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Last Updated: Monday, 10 January, 2005, 09:17 GMT
Patent law shakes up India's drugs sector
By Monica Chadha
BBC News, Delhi

India's $4.5bn (2.4bn) pharmaceutical industry is at a crossroad following the introduction of a new patent regime on 1 January this year.

Critics say medicines will be more expensive in the future

The new law was introduced as part of the government's efforts to honour its commitment to the World Trade Organisation (WTO).

In the past, India would not grant patents on final products, but rather on the process used to manufacture them.

But when it signed the Trade Related Aspects of Intellectual Property Rights (TRIPS) in 1994, it was given ten years to change its decades-old patent law of the 1970s and make it compliant with WTO laws.

With the new law, the government will now grant patents for all new products developed after 1995.

As yet it is not clear whether the law will benefit or harm a sector seen by many as India's next big success story after information technology (IT).

'Bad news'

While a segment of the Indian IT industry and the food and chemical industries will be affected, it is the pharmaceutical industry that will feel it the most.

Only when there is patent protection will companies invest more in research and come up with new molecules
Rajeev Ranjan, Director of Policy and Promotion in the Commerce Ministry

The sector has done well under the old process patent regime. Companies could produce medicines introduced by international firms via a different process and sell them at less than half the price, thus making huge profits.

This is also how pharmaceutical major Cipla could sell anti-retroviral drugs for HIV/Aids patients in African countries at less than half the drugs' global price.

But this will not be the case anymore. Indian companies will no longer be able to reproduce products that will be patented under the new law and some people say this will adversely affect the industry.

Mr Dhaara Patel, secretary general of the Indian Drug Manufacturers Association that represents six hundred small and medium sized manufacturing companies, says the new law is not in favour of the people or the national industry.

"Under the new law, frivolous patents will come up and we don't know when we will be asked to stop manufacturing a particular product," he says.

"Prices will go up, the shortage of medicines will increase and we are completely unsure of our future."

New medicine

Mr Patel says this new law is bad news for the patients as they are used to local medicines at cheap rates.

Now they are at the mercy of the patent holders who can demand whatever price they desire, he says.

Cipla worker in the lab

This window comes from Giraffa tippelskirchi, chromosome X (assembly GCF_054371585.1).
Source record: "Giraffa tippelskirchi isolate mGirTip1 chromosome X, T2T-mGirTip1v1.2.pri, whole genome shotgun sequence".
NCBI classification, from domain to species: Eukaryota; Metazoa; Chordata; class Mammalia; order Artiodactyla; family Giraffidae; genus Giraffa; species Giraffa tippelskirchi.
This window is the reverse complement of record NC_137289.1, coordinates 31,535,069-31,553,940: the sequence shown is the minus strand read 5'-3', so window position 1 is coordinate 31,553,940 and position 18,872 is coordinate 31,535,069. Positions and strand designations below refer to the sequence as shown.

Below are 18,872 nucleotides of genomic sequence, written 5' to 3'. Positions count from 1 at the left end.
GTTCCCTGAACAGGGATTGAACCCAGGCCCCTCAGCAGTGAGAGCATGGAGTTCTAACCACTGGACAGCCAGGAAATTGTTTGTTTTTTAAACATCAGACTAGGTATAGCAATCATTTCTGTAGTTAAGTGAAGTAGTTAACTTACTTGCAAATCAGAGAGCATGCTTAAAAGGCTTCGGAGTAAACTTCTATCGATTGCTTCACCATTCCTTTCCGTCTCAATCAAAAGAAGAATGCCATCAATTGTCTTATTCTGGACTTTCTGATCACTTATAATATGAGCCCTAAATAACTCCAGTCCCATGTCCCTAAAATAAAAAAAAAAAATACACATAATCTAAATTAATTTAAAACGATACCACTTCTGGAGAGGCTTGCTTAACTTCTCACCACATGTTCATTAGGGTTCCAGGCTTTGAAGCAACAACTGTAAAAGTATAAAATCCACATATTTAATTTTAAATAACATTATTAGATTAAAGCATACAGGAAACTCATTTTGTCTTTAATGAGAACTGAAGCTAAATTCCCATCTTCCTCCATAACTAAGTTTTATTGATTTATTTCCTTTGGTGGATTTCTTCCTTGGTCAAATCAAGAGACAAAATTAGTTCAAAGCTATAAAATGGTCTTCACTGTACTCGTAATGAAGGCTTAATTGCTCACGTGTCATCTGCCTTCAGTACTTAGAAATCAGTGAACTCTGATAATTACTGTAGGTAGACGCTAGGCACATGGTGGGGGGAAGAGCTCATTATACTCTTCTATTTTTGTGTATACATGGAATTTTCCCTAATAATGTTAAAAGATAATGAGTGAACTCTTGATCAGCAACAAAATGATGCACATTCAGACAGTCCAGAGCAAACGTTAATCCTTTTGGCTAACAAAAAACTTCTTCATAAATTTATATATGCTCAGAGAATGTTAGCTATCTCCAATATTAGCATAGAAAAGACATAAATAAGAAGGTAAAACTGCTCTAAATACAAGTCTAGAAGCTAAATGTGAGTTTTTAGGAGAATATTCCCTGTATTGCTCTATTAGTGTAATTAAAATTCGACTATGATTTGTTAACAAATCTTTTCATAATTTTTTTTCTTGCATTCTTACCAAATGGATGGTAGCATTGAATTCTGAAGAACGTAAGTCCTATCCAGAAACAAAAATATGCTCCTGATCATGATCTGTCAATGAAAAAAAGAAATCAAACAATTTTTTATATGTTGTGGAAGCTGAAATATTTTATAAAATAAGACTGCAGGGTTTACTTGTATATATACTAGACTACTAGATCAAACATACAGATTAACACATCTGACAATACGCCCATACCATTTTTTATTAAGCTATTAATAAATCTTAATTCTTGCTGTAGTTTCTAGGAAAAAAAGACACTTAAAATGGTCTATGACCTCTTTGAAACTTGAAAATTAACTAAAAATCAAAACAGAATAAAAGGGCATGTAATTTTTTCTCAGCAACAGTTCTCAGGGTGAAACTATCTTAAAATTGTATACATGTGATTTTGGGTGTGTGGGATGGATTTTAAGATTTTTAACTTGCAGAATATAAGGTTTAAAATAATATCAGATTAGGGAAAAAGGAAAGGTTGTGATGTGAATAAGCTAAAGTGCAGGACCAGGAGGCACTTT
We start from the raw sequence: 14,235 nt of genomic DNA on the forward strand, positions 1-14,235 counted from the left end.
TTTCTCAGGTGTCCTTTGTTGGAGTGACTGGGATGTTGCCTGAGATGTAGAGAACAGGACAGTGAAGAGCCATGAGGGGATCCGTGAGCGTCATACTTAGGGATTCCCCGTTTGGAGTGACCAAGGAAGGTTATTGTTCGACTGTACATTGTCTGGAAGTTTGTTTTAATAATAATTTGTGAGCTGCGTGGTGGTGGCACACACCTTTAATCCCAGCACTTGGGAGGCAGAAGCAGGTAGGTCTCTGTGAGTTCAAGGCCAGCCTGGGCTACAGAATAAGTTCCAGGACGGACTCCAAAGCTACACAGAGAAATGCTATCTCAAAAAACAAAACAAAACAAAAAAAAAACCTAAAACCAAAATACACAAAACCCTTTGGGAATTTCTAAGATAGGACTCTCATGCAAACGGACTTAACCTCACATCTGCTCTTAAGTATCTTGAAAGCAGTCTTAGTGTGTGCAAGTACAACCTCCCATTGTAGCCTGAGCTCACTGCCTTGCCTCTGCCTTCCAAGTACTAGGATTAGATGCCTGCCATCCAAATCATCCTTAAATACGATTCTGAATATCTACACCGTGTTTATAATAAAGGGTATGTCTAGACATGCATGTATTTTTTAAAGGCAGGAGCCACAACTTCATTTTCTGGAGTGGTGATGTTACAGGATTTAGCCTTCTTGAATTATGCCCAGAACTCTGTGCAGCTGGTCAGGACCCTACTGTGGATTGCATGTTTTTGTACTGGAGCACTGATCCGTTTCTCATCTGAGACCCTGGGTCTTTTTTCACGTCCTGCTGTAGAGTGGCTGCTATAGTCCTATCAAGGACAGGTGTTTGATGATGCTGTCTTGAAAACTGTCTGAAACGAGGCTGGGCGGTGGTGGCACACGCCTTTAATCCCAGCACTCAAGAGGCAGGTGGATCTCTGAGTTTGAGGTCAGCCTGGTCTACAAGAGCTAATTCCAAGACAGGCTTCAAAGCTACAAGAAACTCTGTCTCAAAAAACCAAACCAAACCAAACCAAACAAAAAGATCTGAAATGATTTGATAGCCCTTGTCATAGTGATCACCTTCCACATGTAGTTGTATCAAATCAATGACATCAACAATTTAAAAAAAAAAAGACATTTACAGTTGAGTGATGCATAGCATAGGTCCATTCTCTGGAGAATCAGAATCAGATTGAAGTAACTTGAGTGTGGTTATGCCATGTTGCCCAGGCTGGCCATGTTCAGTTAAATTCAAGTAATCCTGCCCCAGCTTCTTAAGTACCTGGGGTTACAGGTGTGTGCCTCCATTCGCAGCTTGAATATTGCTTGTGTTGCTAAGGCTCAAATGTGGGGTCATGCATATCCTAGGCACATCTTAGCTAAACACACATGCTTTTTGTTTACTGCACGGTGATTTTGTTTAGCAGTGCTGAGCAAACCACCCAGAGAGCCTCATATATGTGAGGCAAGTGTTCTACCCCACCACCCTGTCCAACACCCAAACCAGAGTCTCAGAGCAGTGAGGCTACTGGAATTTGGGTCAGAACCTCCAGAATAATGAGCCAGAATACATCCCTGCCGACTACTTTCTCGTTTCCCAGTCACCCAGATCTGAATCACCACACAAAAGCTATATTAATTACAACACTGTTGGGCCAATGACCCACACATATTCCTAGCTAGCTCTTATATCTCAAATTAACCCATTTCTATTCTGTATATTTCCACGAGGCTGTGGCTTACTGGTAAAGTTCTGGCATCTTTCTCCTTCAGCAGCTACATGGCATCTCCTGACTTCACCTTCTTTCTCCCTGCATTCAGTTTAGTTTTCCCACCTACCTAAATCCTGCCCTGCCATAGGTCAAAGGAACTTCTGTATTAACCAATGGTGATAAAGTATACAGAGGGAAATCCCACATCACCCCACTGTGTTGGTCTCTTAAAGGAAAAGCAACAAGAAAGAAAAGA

The prices of Generic drugs are set to rise

But Rajeev Ranjan, Director of Policy and Promotion in the Commerce Ministry, says the government has made provisions for the public and insists the new patent policy is good for the industry as well as the people.

"All major Indian pharmaceutical companies are globally competitive in terms of research and development and this new law will force other companies to also become quality conscious and innovation-based," he says.

"Only when there is patent protection will companies invest more in research and come up with new molecules.

"This is the price we must pay for new medicine."


Mr Ranjan says the fear of immediate increases in the prices of medicines is unfounded, as the law change and the new patent enforcements will only affect post-1995 products.

I have no doubt that pharmaceutical outsourcing will be the next big thing here
Ramesh Adige
Vice president of the drugs firm Ranbaxy

He points out that most of the medicines being made and sold in Indian markets were either first produced before that time, or either generic drugs that are therefore unaffected by patents.

However, over time, perhaps in a couple of decades, a rise in prices would be natural because new patented medicines would be introduced by then and it would become "an issue of choice", he says.

Giant market

DG Shah, consultant to pharmaceutical companies, says while the patent law will have a positive effect on the industry in the long run, the immediate effect on the small players will be negative.

"Small sized companies will have to compete in a globalised market and adhere to strict quality issues," he says.

"Since not all are capable of doing so, some may be forced to shut down."

The silver lining here is that since India is WTO compliant it would be able to make a greater foray in the global generic medicine sector, Mr Shah says. India currently holds a 16% share of this $48bn market.


Leading Indian pharmaceutical firms say the new patent law signals good times for the industry.

Chairman of Wockhardt Industries, H Khorakiwala, says India has become a part of the global village and can compete on a level platform with international companies.

"This is the only way to encourage research and development in India," he says.

"We have 400 scientists, invest almost 10m on research every year and with patent protection will be able to pump more funds in this field."

Ramesh Adige, vice President of the drugs firm Ranbaxy agrees.

"The innovator must get the reward," he says, adding that this would encourage international pharmaceutical firms to invest in India and thus create job opportunities for people here.

"We have a huge workforce of highly skilled and qualified people," he says, adding that quality innovation in India comes relatively cheap.

"I have no doubt that pharmaceutical outsourcing will be the next big thing here."

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